Challenging Kids to Achieve

Kathleen Schuckel
January 13, 2003

 

Dr. Eugene WhiteIt was a few weeks into the new school year, and Washington Township Superintendent Eugene White was frustrated. He knew he needed to do something brash to make North Central High School students wake up to a crisis. So, he quietly worked with a few educators to prepare an invitation-only convocation. As the 600 students left class for the event on Sept. 4, 2002, it was clear they had two things in common: They were black, and they were male.

And they figured they had to be in trouble, big trouble. They were right.

Yet their troubles weren't unique to their school, one of Indiana's largest with 3,200 students, about 35 percent black. The North Central crisis mirrors what is happening at schools nationwide. Black students, on average, have lower grades and test scores than whites do. African-American boys perform the worst.

And that's why the superintendent singled them out—to reprimand and challenge them.

"Right now, we're putting too many things ahead of education," said White, ticking off some of them: clothes, jobs, partying. "Forty or fifty years ago, we recognized that education was what we needed to progress and succeed."

The Message and the Messenger

White presented the students with a Power-Point presentation—beginning with a quote from Frederick Douglass: "If there is no struggle there is no progress."

Then he revealed the grim statistics:

  • Only about 43 percent of black male North Central students passed language arts and math in Indiana's statewide testing for sophomores. (About 88 percent of white students passed.)
  • Black male grade-point averages were C or C-, compared to white student B or B+ averages.
  • Black male students had more expulsions and suspensions than any other group of North Central students.

After the convocation, the school district sent letters home to the boys' parents. They asked the parents to do 13 things. Among them:

  • Eat one meal a day with your son.
  • Have him explain one assignment from each class each week.
  • E-mail or call each of his teachers and give them your e-mail address and/or your work phone number.
  • Remind him that school is the No. 1 priority and limit his part-time job to 15 hours a week.

White expects people to listen when he speaks. He has a no-nonsense demeanor and is a towering presence in his habitual suit and tie—all 290 pounds and 6 foot 4 inches of him. And he knows about overcoming expectations. Growing up in poverty in segregated Alabama, the son of a single mother who worked hard cleaning houses, White was the first male in his family to graduate from high school.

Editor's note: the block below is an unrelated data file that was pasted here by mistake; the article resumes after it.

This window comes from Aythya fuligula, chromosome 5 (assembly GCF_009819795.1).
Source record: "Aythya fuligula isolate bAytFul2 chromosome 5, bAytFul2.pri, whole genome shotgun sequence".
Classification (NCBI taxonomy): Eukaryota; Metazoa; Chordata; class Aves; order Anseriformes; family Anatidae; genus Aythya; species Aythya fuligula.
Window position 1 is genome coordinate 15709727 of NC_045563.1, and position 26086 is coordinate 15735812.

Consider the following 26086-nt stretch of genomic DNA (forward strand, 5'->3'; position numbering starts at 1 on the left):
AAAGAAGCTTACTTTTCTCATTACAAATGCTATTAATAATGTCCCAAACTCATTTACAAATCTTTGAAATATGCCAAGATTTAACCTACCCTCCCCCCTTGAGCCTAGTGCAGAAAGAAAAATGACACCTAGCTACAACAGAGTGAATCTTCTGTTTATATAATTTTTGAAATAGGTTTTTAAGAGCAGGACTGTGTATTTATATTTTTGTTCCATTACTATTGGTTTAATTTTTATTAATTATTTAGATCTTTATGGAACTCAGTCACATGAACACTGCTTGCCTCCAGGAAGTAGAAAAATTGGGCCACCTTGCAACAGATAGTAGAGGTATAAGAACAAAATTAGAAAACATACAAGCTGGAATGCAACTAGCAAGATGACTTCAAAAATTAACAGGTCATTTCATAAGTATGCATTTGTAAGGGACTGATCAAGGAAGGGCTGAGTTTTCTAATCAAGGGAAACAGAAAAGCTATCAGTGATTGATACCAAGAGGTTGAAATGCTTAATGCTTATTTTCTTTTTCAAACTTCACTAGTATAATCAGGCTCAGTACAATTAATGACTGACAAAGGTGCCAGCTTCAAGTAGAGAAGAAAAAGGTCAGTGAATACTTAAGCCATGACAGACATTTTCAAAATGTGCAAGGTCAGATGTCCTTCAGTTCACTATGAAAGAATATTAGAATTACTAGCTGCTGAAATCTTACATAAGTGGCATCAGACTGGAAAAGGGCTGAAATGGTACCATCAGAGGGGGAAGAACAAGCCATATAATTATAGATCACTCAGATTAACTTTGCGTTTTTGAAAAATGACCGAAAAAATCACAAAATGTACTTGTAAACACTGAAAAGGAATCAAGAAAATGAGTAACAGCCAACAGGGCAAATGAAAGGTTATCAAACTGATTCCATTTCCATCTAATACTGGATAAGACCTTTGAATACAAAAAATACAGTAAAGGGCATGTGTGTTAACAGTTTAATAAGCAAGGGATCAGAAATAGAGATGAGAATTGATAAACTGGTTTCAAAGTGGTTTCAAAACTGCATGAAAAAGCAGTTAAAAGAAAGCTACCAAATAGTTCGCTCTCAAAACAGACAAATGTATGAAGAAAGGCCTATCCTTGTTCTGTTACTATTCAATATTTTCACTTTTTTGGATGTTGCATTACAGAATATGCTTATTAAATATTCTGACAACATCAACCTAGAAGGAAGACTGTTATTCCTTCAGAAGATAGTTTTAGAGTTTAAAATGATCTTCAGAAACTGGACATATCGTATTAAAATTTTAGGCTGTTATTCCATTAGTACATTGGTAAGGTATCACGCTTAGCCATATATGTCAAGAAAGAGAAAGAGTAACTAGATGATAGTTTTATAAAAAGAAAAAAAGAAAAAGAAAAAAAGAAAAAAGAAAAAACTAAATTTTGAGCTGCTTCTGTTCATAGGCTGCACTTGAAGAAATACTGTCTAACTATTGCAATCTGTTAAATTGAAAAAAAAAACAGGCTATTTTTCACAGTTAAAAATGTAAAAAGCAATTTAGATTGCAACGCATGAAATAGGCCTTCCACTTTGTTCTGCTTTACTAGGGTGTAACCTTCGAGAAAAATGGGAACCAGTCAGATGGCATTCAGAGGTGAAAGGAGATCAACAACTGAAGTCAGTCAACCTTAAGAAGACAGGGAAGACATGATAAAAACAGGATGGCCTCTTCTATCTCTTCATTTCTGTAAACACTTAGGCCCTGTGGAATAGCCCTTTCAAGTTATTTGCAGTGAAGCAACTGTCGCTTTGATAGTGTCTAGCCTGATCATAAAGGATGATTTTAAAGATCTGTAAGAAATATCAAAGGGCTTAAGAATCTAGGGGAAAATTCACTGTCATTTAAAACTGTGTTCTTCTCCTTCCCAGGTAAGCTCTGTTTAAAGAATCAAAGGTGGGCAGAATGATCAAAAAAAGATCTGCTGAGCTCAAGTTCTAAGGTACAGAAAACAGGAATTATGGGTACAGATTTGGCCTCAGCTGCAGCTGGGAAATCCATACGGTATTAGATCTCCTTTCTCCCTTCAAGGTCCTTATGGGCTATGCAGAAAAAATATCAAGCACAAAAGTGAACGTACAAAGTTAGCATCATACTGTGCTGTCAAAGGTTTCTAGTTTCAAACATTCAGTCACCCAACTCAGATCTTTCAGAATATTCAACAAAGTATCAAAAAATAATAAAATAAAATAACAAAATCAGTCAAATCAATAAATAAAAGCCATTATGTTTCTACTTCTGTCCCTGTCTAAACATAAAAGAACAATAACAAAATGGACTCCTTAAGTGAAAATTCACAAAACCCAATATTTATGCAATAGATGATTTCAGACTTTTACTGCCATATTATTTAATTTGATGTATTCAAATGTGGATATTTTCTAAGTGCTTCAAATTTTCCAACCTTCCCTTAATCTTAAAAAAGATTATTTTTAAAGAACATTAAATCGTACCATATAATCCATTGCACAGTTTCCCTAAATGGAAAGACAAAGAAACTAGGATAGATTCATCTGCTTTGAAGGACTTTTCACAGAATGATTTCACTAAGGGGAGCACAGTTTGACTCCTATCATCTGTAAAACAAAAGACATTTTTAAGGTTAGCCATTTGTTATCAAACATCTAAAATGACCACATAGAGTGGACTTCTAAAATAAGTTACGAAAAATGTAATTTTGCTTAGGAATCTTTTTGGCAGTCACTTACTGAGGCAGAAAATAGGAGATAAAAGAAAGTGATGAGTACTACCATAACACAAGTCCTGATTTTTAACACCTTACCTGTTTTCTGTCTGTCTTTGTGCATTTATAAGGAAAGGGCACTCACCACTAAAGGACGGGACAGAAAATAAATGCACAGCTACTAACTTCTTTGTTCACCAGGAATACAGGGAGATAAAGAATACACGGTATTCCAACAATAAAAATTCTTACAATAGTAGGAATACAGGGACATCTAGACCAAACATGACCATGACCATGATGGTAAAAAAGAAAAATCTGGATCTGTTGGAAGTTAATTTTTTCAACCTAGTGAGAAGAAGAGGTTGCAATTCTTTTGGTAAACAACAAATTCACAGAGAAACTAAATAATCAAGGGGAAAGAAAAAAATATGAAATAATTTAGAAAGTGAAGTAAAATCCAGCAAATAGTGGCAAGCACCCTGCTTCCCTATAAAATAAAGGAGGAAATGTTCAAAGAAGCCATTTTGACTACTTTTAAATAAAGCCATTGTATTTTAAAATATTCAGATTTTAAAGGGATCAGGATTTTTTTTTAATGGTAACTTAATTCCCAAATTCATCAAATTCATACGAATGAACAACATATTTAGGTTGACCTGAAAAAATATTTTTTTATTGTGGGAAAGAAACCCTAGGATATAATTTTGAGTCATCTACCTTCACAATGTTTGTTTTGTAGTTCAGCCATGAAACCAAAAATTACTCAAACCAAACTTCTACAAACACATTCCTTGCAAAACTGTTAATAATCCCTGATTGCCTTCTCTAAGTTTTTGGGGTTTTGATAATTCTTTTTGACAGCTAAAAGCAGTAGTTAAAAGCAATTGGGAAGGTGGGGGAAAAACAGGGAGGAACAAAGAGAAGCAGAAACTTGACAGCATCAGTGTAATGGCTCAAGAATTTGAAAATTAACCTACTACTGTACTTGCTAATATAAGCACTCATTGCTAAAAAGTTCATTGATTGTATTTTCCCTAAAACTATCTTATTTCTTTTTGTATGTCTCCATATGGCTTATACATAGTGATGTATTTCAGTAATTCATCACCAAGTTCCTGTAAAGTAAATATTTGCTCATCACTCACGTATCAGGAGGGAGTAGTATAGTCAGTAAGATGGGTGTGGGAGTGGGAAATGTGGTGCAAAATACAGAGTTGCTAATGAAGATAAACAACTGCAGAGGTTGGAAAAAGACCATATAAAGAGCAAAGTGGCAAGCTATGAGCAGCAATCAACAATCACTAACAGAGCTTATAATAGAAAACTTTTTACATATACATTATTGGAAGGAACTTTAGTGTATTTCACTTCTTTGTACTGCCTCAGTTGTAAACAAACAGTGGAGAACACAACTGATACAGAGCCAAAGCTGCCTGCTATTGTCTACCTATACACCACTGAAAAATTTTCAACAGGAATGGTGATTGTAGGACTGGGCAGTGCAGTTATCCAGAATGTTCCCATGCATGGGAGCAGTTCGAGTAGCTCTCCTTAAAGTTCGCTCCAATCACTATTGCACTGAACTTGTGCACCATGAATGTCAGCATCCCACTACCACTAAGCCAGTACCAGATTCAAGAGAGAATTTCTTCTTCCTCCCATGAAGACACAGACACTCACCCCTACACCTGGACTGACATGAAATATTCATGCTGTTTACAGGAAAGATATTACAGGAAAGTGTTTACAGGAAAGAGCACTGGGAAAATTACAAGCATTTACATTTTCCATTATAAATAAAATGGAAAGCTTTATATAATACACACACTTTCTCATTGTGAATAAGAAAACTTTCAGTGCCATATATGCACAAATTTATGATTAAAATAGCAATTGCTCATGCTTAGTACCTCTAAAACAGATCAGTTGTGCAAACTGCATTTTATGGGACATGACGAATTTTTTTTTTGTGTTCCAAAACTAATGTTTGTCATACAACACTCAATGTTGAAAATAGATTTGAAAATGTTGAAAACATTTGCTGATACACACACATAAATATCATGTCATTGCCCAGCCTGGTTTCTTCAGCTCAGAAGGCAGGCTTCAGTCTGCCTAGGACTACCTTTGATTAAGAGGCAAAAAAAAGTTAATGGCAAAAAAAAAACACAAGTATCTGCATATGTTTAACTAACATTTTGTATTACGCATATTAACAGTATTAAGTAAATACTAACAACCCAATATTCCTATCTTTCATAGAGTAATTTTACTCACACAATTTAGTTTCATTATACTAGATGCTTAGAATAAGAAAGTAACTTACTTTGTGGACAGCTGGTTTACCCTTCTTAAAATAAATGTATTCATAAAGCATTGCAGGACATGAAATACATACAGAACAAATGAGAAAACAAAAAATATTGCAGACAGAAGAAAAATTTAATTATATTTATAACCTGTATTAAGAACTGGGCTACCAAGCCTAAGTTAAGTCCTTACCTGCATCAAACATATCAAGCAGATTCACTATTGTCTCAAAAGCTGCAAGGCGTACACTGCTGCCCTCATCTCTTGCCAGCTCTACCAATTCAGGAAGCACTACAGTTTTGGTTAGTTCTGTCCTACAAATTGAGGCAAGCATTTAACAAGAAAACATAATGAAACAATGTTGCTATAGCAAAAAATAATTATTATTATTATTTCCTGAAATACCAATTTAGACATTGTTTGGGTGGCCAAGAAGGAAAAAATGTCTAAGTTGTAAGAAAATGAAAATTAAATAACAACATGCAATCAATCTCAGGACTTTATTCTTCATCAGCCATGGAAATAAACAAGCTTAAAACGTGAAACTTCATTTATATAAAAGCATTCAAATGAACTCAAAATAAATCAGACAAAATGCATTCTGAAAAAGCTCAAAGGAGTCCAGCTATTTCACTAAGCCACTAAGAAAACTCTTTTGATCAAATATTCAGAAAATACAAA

Today, the 55-year-old White holds graduate degrees from Ball State University. He was the first black principal at Wayne High School in northern Indiana, and later the first black principal at North Central, where he oversaw $65 million in construction and pushed through a controversial policy requiring student athletes to maintain a C average. He served as deputy superintendent for Indianapolis Public Schools, the state's largest school system, before being lured back to Washington Township, where North Central is located, in 1993.

Racism?
The city's two leading television stations—CBS affiliate WISH TV 8 and NBC affiliate WTHR 13—reported on the convocation. Channel 8 received several calls from outraged parents, charging White with racism.

White was unapologetic. When confronted with the accusation by a Channel 8 reporter, he replied that if singling out African-American students to improve their performance was racist, then he guessed he was a racist.

One mother, Etta Ward, told Channel 13 that she appreciated the superintendent's intentions, but not his approach. "To take a group of boys into convocation and say, 'You are this way because you did one thing or another' is not a positive approach that could have been taken."

Harvard University Professor Ronald F. Ferguson said there is danger in singling out black males at a meeting like this. After all, black females are struggling, too. Struggling students often share other defining characteristics, beyond race and gender—such as poverty and coming from a household headed by a mother who did not finish high school. All need extra attention to excel, said Ferguson, who has developed training and educational models to narrow minority achievement gaps.

One of the parents who complained to the TV station also called White and told him that her son shouldn't have been included because he has a B average.

"How many honor classes is your son taking? How many college prep classes?" White asked her. All students can do better, he told her. "I think she thought I would be afraid of Channel 8," the superintendent said later.

Aaron Shelby, a North Central staff member who works on programming for minority students, said it was important for high achievers to be there. "A lot of these men are future community leaders," said Shelby. "They'll be African-American role models and need to assume ownership of the problem."